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Cape Cod Could Be the Next Nursery for Baby White Sharks

A computer model developed by Chris Lowe's lab shows that Cape Cod could become a baby shark nursery.
Courtesy New England Aquarium
Courtesy New England Aquarium
A computer model developed by Chris Lowe's lab shows that Cape Cod could become a baby shark nursery.

Cape Cod has seen a dramatic increase in the number of great white sharks frequenting our waters since 2009. Most have been adults, but sightings of baby white sharks are also on the rise.

Now there’s research that points to Cape Cod as the next great white shark nursery.

Chris Lowe, professor of marine biology and director of the Shark Lab at California State University at Long Beach, has been studying this possibility.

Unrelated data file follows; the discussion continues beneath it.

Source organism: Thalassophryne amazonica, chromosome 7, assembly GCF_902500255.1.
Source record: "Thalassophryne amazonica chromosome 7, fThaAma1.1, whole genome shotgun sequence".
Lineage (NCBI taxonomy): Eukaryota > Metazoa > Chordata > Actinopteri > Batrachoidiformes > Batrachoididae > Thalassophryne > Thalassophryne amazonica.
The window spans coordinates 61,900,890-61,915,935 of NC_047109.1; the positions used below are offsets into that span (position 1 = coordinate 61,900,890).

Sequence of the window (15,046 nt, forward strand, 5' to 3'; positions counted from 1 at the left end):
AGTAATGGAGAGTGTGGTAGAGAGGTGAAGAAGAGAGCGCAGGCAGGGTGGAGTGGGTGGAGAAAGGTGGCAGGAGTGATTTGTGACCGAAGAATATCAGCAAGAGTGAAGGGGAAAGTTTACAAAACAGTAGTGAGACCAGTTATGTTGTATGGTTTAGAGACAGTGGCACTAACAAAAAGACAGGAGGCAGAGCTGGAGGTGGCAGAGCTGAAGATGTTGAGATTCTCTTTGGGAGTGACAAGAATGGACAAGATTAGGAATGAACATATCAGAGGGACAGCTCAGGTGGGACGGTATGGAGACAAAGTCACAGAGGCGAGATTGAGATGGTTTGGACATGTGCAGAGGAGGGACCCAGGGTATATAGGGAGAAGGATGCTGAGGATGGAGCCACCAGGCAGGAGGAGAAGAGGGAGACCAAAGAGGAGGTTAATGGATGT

A graduate student working with Lowe used tracking data from the West coast of the U.S., which gives the sharks’ preferred environmental conditions for spawning such as temperature and depth, to create a model that could be applied around the world.

“So when we look at the East Coast we find the areas off the outer part of Long Island, the back part of Cape Cod and Martha’s Vineyard… that should be the best habitat for baby white sharks,” said Lowe.

In the summer, that is.

In the winter, the researchers predicted the sharks would show up at Cape Hatteras in North Carolina.

“And of course, last year some colleagues tagged baby white sharks off Long Island,” he said. “And where did they wind up last winter? Right off Cape Hatteras.”

The idea that there could be multitudes of baby sharks swimming underfoot around Cape Cod may not be welcome news to swimmers, but Lowe says there’s not much to be worried about. On the West coast, the baby sharks aren’t even noticed by swimmers and surfers.

“The statistics show that any given day you could have 10,000 surfers out there, and these baby white sharks are swimming right underneath them, and as long as everybody minds their own business, there doesn’t seem to be any problem,” he said. 

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